A LANDMARK report has revealed $111,000 can be saved per year per offender by diverting non-violent indigenous offenders into treatment instead of prison.
The accounting firm Deloitte Access Economics produced the report for the National Indigenous Drug and Alcohol Committee of the Australian National Council on Drugs.
The report also claimed an overall saving of $92,000 per indigenous offender from better health and quality of life outcomes.
CEO of Oolong House in Nowra Ivern Ardler welcomed the report.
“Hopefully the government takes this report seriously and sees the need to continue residential services such as ours,” he said.
“I hope they continue to review and provide financial support for these services to continue to remain sustainable.
“There are growing demands on services and it’s not just as a result of this report.
“There is a need for clients seeking residential care.
“We provide residential treatment for Aboriginal and non-Aboriginal men who wish to regain their lives and manage their problems linked to alcohol and other drugs.
“There are only a couple of detox centres left.
“Hospitals are now having to detox people and they need residential care to totally come off their addiction.
“For a long time services like ours have been under-funded.
“Governments have also been increasing the capacity of centres over time and it takes additional staff to run these extra services.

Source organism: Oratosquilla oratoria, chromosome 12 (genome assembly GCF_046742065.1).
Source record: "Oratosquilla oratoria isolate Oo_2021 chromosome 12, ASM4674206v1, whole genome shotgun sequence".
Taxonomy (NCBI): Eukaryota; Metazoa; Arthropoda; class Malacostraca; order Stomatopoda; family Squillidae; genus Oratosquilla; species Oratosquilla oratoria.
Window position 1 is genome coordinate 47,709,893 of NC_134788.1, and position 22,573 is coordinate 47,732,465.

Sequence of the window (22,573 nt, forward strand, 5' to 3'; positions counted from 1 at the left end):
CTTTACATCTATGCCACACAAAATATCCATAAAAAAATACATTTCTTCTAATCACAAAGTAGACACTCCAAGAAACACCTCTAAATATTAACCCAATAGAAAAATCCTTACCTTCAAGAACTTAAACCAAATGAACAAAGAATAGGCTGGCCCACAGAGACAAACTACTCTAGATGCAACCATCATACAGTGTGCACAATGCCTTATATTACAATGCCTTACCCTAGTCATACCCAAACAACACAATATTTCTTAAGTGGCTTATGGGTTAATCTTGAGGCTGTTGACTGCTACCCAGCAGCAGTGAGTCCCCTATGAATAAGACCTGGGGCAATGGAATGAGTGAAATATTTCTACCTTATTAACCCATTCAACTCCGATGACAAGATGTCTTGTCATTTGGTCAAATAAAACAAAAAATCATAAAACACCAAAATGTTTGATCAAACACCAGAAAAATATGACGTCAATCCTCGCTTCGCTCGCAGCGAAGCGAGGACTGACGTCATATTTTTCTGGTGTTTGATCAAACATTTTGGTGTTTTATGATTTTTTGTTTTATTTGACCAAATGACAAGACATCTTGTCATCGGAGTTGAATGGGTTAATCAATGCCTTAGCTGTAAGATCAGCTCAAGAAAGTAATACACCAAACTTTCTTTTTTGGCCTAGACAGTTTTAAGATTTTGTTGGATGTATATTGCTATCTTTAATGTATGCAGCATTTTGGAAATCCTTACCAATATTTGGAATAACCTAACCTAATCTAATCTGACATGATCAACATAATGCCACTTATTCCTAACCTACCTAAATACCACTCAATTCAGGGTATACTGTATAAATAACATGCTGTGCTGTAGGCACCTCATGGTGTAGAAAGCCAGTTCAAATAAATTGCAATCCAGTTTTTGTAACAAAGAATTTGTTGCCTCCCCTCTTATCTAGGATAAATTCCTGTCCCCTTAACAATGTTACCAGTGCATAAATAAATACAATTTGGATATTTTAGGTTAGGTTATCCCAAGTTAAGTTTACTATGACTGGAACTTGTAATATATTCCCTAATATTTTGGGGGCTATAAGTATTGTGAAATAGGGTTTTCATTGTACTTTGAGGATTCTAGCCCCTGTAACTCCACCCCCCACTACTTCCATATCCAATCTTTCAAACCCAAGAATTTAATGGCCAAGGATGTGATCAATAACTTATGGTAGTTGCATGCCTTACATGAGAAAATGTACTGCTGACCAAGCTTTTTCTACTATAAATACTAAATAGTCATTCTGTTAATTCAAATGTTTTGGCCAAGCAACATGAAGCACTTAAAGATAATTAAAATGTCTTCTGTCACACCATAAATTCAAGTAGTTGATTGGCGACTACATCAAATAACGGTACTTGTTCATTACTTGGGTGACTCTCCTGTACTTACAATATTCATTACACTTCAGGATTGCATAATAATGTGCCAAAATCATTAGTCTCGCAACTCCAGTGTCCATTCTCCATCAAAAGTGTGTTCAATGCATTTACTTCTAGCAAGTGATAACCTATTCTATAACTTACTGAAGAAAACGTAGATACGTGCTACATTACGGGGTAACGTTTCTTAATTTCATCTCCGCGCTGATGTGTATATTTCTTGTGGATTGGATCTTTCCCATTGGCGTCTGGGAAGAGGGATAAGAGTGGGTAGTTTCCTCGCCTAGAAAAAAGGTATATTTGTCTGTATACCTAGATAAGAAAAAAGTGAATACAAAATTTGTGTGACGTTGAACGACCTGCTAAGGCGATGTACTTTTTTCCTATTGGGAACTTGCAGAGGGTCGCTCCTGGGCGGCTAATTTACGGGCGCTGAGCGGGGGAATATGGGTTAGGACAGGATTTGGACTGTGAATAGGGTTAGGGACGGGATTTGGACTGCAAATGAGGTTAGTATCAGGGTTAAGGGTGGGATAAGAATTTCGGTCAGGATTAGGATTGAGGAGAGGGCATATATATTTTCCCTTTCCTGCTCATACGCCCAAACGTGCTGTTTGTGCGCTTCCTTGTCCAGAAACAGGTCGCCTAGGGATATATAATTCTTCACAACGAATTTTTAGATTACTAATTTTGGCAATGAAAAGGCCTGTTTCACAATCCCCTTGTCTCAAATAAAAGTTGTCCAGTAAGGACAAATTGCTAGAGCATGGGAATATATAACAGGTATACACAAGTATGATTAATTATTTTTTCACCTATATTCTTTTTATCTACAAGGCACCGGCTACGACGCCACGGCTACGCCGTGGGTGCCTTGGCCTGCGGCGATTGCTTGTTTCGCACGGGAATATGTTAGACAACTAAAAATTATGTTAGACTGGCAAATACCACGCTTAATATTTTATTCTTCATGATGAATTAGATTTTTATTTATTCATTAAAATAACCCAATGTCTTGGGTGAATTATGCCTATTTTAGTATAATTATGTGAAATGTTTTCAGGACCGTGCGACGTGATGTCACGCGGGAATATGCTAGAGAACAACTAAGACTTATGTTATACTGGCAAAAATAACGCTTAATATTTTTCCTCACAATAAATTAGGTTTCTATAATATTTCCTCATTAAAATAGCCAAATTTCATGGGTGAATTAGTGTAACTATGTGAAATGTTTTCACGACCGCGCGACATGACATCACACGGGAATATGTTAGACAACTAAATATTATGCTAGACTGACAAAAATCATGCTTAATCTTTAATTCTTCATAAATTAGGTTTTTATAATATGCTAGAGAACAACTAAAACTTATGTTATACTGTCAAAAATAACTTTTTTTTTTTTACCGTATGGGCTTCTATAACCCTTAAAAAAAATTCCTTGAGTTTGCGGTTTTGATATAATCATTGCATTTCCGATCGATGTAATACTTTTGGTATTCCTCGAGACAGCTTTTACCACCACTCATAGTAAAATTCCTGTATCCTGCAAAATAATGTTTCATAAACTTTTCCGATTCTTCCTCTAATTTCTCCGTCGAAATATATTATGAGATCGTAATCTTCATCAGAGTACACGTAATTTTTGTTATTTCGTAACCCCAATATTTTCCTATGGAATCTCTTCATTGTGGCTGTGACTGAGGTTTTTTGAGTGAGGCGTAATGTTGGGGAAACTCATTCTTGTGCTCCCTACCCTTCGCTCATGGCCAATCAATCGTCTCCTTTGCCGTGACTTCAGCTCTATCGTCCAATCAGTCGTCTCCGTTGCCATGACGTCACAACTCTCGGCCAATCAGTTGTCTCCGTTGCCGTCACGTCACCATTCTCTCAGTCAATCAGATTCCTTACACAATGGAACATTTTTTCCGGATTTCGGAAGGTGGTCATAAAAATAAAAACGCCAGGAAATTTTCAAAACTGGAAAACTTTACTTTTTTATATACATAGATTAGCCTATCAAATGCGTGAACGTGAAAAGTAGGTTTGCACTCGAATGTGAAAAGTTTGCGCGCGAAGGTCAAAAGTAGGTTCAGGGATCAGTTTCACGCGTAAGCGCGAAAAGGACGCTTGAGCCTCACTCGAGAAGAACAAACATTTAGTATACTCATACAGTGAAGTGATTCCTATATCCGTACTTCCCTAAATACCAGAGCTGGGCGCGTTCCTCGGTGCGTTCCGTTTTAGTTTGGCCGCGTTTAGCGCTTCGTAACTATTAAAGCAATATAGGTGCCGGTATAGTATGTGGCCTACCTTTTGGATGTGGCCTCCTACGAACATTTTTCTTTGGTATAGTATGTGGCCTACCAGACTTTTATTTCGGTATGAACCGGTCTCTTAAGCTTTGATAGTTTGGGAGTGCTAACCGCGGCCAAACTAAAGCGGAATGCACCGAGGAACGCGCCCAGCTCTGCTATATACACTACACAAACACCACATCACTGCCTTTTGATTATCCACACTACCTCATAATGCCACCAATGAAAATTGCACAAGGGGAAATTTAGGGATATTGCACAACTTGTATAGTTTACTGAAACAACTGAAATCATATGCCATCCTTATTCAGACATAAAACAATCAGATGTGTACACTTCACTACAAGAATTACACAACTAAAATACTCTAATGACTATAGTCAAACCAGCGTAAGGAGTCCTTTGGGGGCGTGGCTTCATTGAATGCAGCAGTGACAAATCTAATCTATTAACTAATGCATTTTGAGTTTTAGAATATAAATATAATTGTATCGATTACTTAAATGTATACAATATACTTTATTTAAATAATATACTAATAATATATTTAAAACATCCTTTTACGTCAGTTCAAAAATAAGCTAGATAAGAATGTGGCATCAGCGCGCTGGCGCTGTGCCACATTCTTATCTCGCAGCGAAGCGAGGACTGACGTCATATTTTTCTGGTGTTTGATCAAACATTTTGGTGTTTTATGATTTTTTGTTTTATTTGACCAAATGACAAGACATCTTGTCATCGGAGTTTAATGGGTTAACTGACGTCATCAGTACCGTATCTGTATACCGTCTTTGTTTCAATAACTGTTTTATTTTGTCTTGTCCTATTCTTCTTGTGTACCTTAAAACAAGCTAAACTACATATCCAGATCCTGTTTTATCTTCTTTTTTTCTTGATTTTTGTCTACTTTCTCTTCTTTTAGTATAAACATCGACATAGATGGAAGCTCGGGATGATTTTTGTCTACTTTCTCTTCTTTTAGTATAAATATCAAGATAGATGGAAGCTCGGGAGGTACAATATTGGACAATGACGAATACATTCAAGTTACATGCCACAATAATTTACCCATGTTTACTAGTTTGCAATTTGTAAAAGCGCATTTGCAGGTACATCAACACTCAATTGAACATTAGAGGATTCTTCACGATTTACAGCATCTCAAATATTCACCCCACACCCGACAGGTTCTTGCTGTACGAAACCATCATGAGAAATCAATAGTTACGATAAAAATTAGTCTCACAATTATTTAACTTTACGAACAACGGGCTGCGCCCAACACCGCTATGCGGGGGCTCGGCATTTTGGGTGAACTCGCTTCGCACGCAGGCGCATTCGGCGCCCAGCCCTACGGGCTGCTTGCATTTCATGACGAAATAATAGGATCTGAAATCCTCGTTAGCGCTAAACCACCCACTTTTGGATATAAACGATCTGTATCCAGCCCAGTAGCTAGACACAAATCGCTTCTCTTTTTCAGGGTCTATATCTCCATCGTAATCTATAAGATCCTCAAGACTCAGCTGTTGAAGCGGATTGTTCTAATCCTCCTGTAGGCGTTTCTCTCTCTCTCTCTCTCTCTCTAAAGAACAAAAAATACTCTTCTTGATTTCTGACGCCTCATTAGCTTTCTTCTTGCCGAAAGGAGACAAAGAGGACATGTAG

“However there is no additional funding to cover those needed staff increases.
“Oolong would gratefully accept any additional funding, especially to employ a cook. At the moment that position is not funded and it comes out of clients’ costs and that’s not fair.”
Oolong House has 24 beds, which are full all the time.
The 15 staff, which includes three administration personnel, runs a number of programs for its clients, including one on one counselling sessions, group counselling sessions and provides activities for its clients six days a week.
“Basically we run seven days a week, 24 hours a day, even Christmas Day,” Mr Ardler said.
He said the centre also offered a second service, funded by the Commonwealth through Families, Housing, Community Services and Indigenous Affairs (FAHCSIA) to provide a residential respite service separate to the drug and alcohol services, for carers and people with a mental health condition.
“These two services operating together will ensure Oolong’s stability.
“We are hoping with that change and moving more in a mental health direction, and having staff trained in that field we will be in a better position to provide more services to clients in the community and not just residential rehabilitation.
“Locally, Waminda, through the South Coast Women’s Health and Welfare Aboriginal Corporation, who also do a great job, run a similar respite service for women.”